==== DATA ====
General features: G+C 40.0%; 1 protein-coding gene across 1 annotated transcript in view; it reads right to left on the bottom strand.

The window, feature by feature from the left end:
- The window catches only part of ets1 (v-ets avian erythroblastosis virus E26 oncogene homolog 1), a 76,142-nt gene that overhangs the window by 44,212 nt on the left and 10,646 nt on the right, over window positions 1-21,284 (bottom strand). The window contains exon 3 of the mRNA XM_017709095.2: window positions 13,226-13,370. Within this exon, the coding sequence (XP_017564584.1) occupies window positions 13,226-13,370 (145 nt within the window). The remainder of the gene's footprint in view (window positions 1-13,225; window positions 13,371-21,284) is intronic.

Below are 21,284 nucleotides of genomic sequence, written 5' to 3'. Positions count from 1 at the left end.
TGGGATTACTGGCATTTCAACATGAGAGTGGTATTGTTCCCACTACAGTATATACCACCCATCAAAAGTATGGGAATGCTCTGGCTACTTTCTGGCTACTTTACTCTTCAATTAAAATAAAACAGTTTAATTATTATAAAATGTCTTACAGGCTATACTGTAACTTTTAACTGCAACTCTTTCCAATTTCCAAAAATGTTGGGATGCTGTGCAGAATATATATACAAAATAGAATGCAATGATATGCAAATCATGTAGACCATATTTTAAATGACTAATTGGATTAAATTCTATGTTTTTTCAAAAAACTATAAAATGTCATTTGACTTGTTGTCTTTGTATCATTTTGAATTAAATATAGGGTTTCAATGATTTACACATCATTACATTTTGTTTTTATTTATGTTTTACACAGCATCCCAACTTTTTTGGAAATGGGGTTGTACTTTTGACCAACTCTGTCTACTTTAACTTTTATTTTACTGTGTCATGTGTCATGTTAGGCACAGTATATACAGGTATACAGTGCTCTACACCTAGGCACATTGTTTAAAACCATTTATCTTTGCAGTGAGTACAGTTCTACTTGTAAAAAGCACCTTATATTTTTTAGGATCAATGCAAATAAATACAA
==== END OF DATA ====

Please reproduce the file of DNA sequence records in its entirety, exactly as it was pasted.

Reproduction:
General features: G+C 40.0%; 1 protein-coding gene across 1 annotated transcript in view; it reads right to left on the bottom strand.

The window, feature by feature from the left end:
- The window catches only part of ets1 (v-ets avian erythroblastosis virus E26 oncogene homolog 1), a 76,142-nt gene that overhangs the window by 44,212 nt on the left and 10,646 nt on the right, over window positions 1-21,284 (bottom strand). The window contains exon 3 of the mRNA XM_017709095.2: window positions 13,226-13,370. Within this exon, the coding sequence (XP_017564584.1) occupies window positions 13,226-13,370 (145 nt within the window). The remainder of the gene's footprint in view (window positions 1-13,225; window positions 13,371-21,284) is intronic.

Below are 21,284 nucleotides of genomic sequence, written 5' to 3'. Positions count from 1 at the left end.
TGGGATTACTGGCATTTCAACATGAGAGTGGTATTGTTCCCACTACAGTATATACCACCCATCAAAAGTATGGGAATGCTCTGGCTACTTTCTGGCTACTTTACTCTTCAATTAAAATAAAACAGTTTAATTATTATAAAATGTCTTACAGGCTATACTGTAACTTTTAACTGCAACTCTTTCCAATTTCCAAAAATGTTGGGATGCTGTGCAGAATATATATACAAAATAGAATGCAATGATATGCAAATCATGTAGACCATATTTTAAATGACTAATTGGATTAAATTCTATGTTTTTTCAAAAAACTATAAAATGTCATTTGACTTGTTGTCTTTGTATCATTTTGAATTAAATATAGGGTTTCAATGATTTACACATCATTACATTTTGTTTTTATTTATGTTTTACACAGCATCCCAACTTTTTTGGAAATGGGGTTGTACTTTTGACCAACTCTGTCTACTTTAACTTTTATTTTACTGTGTCATGTGTCATGTTAGGCACAGTATATACAGGTATACAGTGCTCTACACCTAGGCACATTGTTTAAAACCATTTATCTTTGCAGTGAGTACAGTTCTACTTGTAAAAAGCACCTTATATTTTTTAGGATCAATGCAAATAAATACAA